What does the expression “full of prunes” (or beans) mean and Where does it originate?

The expression “full of prunes” means, peppy, lively, energetic, in high spirits, feeling one’s oats, rarin’ to go.

“Beans” was the first, and was originally said of horses after a feeding of beans raised for fodder, “horse beans,” so called.

Undoubtedly the spirited state of a bean-fed horse was observed in remote times, Romans also used beans as fodder, but I find nothing equivalent to the current expression before its own rise less than a hundred years ago.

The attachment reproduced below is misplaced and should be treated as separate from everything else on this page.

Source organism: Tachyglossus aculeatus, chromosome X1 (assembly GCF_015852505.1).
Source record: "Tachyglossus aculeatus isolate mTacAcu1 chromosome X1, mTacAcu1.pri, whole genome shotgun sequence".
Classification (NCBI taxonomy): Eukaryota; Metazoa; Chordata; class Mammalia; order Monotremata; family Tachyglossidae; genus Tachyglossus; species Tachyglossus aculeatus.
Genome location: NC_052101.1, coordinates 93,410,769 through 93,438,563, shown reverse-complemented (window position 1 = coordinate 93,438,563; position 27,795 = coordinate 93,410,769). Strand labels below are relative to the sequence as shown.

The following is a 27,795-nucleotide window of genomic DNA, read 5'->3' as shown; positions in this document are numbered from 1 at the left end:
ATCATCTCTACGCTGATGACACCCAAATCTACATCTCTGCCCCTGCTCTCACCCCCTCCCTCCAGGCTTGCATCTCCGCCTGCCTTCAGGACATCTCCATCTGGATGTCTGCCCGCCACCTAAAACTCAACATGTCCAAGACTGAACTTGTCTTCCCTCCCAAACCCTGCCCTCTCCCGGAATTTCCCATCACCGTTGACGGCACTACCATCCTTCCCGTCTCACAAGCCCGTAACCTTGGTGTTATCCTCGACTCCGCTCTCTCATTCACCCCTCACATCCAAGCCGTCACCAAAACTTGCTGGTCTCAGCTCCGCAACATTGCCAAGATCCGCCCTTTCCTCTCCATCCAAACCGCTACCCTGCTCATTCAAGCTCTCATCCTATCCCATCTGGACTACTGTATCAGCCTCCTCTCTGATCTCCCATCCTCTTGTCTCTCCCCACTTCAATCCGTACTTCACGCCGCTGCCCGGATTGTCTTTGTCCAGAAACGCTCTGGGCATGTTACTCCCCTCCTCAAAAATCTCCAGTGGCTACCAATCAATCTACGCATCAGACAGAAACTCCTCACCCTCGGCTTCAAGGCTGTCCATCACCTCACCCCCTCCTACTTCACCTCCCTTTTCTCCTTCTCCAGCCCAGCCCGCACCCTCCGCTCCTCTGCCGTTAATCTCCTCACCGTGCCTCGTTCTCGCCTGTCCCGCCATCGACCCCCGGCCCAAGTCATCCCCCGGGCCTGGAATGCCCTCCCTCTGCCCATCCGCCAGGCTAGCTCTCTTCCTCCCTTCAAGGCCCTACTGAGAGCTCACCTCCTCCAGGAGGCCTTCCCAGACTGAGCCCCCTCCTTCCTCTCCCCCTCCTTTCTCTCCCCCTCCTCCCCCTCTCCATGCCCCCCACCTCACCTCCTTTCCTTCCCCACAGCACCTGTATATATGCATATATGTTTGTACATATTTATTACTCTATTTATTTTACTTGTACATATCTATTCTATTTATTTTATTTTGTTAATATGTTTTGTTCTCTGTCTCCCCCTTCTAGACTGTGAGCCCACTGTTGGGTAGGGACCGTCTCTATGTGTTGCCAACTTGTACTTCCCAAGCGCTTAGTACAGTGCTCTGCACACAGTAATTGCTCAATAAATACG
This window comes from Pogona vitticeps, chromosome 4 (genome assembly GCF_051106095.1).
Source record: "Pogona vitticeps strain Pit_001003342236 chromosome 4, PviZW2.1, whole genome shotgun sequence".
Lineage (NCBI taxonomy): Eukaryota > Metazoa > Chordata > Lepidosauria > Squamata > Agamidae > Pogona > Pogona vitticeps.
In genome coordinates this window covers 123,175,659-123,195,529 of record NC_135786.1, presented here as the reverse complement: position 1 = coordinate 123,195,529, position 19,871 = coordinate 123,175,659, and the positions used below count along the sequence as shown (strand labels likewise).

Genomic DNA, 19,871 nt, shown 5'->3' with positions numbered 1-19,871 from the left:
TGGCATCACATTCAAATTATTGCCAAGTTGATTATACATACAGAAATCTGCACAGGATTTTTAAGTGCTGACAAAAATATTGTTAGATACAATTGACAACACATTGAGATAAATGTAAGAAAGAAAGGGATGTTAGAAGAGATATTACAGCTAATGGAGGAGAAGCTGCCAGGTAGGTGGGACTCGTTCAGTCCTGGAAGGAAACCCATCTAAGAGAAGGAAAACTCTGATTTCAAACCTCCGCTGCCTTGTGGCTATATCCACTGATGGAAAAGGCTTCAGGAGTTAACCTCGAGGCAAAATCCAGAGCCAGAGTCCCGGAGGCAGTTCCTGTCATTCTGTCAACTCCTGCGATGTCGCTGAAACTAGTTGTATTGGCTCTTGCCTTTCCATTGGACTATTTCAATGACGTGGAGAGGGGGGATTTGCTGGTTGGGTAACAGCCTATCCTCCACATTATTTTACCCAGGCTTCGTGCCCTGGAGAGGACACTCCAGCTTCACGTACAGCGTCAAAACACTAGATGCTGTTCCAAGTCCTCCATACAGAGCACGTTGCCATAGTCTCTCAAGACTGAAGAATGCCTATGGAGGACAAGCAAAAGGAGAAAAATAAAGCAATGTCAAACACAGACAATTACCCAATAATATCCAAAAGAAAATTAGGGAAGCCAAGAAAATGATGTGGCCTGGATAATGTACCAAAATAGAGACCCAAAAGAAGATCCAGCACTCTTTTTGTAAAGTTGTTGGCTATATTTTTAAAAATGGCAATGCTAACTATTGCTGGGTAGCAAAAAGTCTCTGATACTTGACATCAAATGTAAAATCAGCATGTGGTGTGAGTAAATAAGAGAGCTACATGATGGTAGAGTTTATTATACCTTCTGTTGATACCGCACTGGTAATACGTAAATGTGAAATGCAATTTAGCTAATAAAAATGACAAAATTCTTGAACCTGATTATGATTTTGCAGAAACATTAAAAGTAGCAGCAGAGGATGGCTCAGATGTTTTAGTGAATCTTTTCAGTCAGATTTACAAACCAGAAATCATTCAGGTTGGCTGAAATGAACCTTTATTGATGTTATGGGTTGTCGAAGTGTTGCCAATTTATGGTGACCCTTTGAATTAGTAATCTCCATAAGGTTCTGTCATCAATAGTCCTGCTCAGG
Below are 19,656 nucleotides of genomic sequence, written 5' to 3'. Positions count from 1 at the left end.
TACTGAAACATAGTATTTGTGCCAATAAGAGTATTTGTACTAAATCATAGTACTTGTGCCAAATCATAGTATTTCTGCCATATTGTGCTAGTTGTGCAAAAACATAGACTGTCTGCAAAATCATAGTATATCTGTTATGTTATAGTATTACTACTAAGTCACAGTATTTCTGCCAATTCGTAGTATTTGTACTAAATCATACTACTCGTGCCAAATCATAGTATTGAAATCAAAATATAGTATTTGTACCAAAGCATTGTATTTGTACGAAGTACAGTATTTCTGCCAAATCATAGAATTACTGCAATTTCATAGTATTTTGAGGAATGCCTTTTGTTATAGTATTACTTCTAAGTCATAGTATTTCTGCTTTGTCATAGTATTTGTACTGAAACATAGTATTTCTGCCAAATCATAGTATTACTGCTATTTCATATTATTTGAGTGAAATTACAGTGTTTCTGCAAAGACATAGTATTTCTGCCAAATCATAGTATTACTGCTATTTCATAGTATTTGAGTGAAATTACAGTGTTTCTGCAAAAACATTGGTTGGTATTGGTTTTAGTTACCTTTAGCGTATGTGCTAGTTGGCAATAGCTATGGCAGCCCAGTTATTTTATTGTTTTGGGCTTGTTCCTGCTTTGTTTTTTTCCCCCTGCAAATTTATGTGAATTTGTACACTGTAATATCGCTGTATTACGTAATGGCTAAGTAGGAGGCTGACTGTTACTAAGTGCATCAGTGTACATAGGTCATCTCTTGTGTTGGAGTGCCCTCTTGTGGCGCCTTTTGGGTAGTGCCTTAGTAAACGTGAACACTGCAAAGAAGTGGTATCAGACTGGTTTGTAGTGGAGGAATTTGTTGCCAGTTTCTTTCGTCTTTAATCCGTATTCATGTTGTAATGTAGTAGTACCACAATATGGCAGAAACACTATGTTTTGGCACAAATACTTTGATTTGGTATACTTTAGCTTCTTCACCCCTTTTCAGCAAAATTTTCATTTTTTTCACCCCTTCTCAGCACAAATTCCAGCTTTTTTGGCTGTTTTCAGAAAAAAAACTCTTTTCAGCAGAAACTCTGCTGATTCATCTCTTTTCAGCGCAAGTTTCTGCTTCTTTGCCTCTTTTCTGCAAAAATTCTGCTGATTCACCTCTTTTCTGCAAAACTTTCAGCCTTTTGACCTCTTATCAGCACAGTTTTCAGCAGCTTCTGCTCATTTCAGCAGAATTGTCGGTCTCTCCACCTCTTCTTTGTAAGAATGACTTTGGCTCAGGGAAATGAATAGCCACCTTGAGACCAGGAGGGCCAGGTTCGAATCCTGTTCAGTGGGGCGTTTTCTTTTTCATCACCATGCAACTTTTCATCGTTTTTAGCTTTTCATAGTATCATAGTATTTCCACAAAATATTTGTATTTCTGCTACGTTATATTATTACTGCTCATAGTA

“Full of beans” is now also used slangily to mean foolish or silly, possibly because a person in high spirits often permits his superabundant energy to express itself ridiculously. The substitution of “prunes” came into use at least seventy years ago, but a satisfactory reason for it is difficult to determine.

Perhaps the dietary effect of an overindulgence in this comestible may have had something to do with it.

We are reminded, at least, of a mother who urged her son, training for scholastic track events: “Eat plenty of prunes, Jimmy; they’ll make you run.”